China Daily/Asia News Network
All three luxury hotels were accused of failing to change bath towels, bed sheets and pillow cases for new guests, despite charging from about 800 yuan to 2,800 yuan ($120 to $425) for a room per night. (Shutterstock/File)
Three five-star hotels in Harbin, Heilongjiang province, were punished on Wednesday after authorities found poor hygiene conditions in their guest rooms.
The city's health and family planning commission has not disclosed what penalties were given to the properties, which are operated by Kempinski, Shangri-La and Sheraton.
It comes after undercover video footage emerged online on Tuesday that showed cleaners at the hotels using the same brushes to wipe the toilets, bathtubs, sinks and other surfaces, sparking public concern over cleanliness.
Footage recorded at the Kempinski and Shangri-La properties even showed workers using the same brush to wipe drinking water cups and then drying them with used bath towels.
All three luxury hotels were accused of failing to change bath towels, bed sheets and pillow cases for new guests, despite charging from about 800 yuan to 2,800 yuan ($120 to $425) for a room per night.
Shortly after the video began to spread online, inspectors from the health commission, tourism office, market supervision department, food and drug administration, and legislative affairs office descended on the properties to collect samples for testing, according to the city government.
The results of these tests confirmed that the hotels had hygiene problems.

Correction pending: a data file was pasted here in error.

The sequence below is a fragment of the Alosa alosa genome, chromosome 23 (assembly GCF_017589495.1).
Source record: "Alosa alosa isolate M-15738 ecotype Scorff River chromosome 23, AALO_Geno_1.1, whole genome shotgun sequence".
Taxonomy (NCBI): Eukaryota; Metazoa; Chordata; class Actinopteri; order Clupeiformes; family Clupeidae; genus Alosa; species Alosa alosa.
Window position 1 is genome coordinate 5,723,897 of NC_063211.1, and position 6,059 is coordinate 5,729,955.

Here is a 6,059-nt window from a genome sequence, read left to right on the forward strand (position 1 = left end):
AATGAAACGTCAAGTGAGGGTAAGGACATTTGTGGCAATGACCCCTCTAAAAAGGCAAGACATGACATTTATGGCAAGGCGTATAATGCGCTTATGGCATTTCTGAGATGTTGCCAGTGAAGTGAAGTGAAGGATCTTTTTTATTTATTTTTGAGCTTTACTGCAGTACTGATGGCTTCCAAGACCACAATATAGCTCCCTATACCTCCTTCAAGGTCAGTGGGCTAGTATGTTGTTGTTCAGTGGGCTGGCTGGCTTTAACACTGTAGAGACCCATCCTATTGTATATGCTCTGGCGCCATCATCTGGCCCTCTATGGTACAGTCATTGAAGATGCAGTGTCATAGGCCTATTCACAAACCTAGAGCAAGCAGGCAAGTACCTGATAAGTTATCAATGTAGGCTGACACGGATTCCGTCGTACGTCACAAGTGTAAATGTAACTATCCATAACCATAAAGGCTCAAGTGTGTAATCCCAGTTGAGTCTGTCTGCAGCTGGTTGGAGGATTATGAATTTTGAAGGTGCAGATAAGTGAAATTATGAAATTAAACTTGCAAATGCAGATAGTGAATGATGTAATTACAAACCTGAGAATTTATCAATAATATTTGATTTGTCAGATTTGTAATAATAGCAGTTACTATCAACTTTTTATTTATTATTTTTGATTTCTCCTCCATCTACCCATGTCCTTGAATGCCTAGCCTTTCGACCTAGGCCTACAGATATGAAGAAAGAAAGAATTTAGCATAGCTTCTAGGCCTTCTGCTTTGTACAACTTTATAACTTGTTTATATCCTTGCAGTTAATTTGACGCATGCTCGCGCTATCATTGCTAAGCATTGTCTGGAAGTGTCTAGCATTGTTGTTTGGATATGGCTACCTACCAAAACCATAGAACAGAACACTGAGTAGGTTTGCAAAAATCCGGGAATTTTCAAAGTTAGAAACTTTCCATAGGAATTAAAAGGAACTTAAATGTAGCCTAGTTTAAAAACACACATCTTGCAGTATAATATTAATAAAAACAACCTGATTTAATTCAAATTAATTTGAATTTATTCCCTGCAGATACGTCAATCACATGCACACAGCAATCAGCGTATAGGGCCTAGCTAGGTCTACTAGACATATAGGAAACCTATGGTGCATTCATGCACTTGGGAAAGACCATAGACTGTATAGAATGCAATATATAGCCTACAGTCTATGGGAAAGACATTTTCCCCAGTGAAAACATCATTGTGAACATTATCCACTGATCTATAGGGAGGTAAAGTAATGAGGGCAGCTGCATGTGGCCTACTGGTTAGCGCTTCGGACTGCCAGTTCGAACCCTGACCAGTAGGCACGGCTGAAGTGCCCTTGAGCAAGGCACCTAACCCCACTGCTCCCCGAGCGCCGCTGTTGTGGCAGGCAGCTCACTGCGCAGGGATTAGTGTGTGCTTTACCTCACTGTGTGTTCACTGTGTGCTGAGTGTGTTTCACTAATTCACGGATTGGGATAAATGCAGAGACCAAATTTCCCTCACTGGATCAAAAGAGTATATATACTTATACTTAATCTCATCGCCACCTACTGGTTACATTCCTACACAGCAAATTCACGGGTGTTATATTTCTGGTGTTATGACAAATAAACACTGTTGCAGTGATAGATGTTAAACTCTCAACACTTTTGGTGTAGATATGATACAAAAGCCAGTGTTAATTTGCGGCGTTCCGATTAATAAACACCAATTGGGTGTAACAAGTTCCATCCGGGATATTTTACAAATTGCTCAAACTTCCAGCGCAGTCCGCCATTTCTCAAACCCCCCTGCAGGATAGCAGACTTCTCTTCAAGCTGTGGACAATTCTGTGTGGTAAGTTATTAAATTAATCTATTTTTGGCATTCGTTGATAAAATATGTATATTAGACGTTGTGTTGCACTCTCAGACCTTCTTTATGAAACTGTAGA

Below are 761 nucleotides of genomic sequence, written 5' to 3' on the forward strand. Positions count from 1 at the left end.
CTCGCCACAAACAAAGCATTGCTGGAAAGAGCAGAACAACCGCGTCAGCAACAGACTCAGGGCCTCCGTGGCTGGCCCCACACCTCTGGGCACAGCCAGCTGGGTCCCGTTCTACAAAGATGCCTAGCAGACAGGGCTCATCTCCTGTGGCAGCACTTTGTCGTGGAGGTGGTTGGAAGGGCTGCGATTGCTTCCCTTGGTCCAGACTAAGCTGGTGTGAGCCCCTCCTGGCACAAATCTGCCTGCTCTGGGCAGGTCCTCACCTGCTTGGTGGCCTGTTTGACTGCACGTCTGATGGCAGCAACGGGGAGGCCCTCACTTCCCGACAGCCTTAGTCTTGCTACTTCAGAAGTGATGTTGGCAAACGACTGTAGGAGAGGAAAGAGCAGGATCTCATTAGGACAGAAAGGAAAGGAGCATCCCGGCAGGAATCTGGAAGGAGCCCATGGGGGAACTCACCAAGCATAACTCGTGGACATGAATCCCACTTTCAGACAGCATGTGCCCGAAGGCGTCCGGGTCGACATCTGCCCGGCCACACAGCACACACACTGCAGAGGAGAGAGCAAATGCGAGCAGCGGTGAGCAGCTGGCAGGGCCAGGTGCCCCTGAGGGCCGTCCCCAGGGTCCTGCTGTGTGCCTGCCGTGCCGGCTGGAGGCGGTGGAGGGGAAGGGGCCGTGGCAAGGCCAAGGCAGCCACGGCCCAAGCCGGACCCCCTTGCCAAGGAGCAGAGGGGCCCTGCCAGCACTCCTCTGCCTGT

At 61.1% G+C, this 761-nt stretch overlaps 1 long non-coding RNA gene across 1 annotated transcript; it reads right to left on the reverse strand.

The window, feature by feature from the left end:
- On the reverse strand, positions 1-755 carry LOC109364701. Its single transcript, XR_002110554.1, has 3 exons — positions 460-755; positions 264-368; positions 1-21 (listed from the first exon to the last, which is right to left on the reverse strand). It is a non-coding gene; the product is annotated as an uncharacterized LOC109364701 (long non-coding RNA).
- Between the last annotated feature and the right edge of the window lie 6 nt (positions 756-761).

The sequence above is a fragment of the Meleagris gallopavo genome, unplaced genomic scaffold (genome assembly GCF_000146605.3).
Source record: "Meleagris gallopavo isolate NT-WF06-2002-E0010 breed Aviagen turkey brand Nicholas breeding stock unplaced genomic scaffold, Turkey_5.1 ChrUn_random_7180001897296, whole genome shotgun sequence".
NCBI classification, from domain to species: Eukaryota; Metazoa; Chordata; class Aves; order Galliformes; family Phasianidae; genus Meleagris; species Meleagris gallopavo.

"We feel sorry to learn about the substandard conditions found at our hotel," the Kempinski Harbin said in a post on Sina Weibo on Tuesday. "We have been working on providing our guests a friendly and safe environment with strict policies. We will cooperate with the investigation and strengthen measures to avoid similar problems."
However, the case has again affected people's faith in the quality of five-star accommodation in China. Undercover footage exposed similar hygiene issues at five high-end hotels in Beijing in September.
"I have clients in different cities, so I frequently travel for business," said Sun Chang, 36, the manager of an advertising agency in Beijing. "I've heard such things happen in some midrange hotels, so I usually choose well-known five-star hotels during my trips. I didn't imagine the problems are just as serious there.
"I'm considering taking my own sheets, sleeping bags, kettles and bathrobes on my next trip."
Harbin has now launched a citywide inspection of all hotels.
"It is really difficult to monitor cleaners in the hotel rooms without cameras being installed," Wu Ben, an associate professor of hotel management at Shanghai's Fudan University, told Caixin magazine on Tuesday. "Without the proper detection equipment, one is unlikely to notice dirty bedding and poorly cleaned toilet seats."
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